A. It's worth a try, as buying other products from the same brand might enhance results, especially if you're managing unique hair care challenges. Invest in products that fit into your routine, such as those intended for thermal protection if you use heat-styling tools. Conversely, you might wish to use products from a different brand to combat product buildup.

Q. I'm going through my shampoo much faster than my conditioner. Is it still cost effective to buy them as a set?

A. It depends. If you catch good sales, or they're reasonably priced individually, you might want to stock up on shampoo more often than conditioner. The only time it becomes an issue is if bottles are difficult to find separately, in which case you might end up with several extra conditioner bottles.

Shampoo and conditioner sets we recommend

Best of the best: ArtNaturals' Organic Moroccan Argan Oil Shampoo and Conditioner Set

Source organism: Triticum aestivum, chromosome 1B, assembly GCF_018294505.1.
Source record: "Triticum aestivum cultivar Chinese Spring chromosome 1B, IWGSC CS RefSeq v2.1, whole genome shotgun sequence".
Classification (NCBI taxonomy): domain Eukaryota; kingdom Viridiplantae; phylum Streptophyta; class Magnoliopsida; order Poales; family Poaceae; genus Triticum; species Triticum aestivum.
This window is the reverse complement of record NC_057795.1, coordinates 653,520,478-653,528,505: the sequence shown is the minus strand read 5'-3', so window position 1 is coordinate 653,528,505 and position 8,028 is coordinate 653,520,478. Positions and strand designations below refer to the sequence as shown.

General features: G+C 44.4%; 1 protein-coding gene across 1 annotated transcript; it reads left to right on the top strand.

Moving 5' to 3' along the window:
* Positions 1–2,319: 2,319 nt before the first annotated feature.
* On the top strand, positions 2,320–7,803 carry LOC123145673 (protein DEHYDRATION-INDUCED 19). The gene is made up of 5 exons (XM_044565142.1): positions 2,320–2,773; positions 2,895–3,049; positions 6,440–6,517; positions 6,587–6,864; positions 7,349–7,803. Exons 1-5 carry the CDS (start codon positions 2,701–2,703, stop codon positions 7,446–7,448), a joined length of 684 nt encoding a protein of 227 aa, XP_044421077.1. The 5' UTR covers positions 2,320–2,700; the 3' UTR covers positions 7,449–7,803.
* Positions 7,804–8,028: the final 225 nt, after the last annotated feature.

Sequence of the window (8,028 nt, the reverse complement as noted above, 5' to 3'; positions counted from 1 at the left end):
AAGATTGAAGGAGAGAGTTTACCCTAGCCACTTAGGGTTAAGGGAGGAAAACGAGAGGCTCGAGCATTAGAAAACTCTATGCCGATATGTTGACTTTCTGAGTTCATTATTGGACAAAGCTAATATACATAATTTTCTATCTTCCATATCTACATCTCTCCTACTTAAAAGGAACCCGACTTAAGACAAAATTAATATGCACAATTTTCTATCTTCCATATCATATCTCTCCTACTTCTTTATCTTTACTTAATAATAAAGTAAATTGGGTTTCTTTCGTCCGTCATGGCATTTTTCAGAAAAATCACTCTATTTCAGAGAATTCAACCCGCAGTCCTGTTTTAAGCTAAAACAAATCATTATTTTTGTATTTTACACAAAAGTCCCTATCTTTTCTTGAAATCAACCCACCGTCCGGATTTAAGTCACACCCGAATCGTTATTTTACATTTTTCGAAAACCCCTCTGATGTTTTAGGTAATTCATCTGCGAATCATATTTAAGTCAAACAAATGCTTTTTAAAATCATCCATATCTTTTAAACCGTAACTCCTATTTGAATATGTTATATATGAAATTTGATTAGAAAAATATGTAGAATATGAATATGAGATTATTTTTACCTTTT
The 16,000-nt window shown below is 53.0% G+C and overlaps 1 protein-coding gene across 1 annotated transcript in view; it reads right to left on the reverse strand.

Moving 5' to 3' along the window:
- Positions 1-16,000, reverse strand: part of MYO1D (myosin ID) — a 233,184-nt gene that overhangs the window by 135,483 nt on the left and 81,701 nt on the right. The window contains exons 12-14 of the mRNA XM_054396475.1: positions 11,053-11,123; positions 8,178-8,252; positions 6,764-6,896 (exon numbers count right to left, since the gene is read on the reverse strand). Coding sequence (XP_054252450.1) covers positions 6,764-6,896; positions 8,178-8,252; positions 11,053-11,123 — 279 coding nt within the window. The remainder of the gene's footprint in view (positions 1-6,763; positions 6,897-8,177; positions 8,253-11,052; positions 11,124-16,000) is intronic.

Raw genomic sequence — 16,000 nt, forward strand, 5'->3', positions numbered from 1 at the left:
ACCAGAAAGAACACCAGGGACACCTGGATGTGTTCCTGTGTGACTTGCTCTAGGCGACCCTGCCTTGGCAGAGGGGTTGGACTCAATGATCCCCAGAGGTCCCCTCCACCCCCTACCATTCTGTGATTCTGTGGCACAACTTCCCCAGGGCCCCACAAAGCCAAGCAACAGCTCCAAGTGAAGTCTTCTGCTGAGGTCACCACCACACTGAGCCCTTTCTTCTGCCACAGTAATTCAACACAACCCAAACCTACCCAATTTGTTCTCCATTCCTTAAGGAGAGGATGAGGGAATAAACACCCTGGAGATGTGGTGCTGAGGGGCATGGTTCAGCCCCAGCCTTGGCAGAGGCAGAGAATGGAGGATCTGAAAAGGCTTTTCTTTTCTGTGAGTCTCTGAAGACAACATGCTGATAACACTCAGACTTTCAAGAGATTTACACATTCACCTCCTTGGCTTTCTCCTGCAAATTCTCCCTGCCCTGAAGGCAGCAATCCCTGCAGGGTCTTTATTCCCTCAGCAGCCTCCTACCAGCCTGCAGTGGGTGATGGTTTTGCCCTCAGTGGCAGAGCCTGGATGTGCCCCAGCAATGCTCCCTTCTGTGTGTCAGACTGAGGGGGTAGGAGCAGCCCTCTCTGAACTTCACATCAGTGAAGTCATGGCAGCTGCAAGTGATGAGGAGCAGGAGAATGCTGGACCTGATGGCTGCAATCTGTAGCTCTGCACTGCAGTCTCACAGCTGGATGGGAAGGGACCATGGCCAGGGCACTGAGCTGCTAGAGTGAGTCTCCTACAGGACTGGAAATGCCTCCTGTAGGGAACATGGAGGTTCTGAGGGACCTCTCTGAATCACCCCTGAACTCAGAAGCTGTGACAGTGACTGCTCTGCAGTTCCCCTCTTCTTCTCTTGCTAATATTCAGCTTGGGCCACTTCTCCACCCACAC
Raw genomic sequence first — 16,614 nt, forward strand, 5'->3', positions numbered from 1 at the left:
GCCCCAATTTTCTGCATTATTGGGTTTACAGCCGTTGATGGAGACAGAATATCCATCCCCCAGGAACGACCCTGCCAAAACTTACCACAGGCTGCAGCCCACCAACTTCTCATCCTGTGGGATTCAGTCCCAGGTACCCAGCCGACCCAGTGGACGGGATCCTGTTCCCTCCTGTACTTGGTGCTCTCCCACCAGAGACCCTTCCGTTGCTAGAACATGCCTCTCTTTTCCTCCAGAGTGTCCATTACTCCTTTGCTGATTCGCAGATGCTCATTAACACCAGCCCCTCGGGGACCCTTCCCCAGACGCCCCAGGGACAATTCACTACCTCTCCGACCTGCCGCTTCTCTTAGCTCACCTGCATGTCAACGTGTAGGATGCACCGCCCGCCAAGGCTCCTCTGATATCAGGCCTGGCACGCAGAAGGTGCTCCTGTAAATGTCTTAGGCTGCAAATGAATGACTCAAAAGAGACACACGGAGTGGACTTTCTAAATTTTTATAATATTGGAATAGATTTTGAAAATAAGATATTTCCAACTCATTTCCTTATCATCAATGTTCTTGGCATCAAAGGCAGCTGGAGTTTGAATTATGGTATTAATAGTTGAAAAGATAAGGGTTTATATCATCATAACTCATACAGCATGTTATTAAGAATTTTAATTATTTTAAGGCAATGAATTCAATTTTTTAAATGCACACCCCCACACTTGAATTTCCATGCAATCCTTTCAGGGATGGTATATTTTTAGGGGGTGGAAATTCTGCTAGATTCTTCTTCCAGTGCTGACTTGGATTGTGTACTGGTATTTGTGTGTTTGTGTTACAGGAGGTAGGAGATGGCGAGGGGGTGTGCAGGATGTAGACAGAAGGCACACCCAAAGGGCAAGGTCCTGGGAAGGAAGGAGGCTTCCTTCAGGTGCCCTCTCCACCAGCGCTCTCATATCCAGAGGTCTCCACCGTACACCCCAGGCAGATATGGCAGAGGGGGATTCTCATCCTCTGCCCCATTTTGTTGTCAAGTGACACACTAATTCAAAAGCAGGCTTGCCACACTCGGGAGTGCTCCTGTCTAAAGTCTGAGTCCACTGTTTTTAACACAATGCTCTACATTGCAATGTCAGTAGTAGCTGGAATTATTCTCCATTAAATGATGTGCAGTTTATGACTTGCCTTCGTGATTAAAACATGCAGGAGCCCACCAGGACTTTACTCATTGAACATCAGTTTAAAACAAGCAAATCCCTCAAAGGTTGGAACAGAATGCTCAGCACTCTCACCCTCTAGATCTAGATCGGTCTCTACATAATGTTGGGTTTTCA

Our take: Best-selling set well-loved for leaving hair with a silky, luxurious finish.

What we like: Boosts shine and cleans without removing color. Improves health of hair. Cruelty-free formula.

What we dislike: Might not be an ideal pick for those sensitive to oil.

Best bang for your buck: Pantene's Pro-V Daily Moisture Renewal Shampoo and Conditioner

Our take: Affordable choice that cleans and moisturizes in a thick, pleasant-smelling formula.

What we like: Blended nutrient formula replenishes from root to tip. Popular for hydration on a budget.

What we dislike: Mixed reviews on scent, but not a deal breaker.

Choice 3: Maple Holistics' Natural Mint Shampoo and Conditioner Set

Our take: Revives dull, over-processed hair and enhances natural shine and body.

What we like: Cooling formula cleans hair and keeps dandruff at bay. Invigorating mint scent is popular among users of all genders.

What we dislike: Could overdry hair that already struggles with hydration issues.

Sian Babish is a writer for BestReviews. BestReviews is a product review company with a singular mission: to help simplify your purchasing decisions and save you time and money. BestReviews never accepts free products from manufacturers and purchases every product it reviews with its own funds.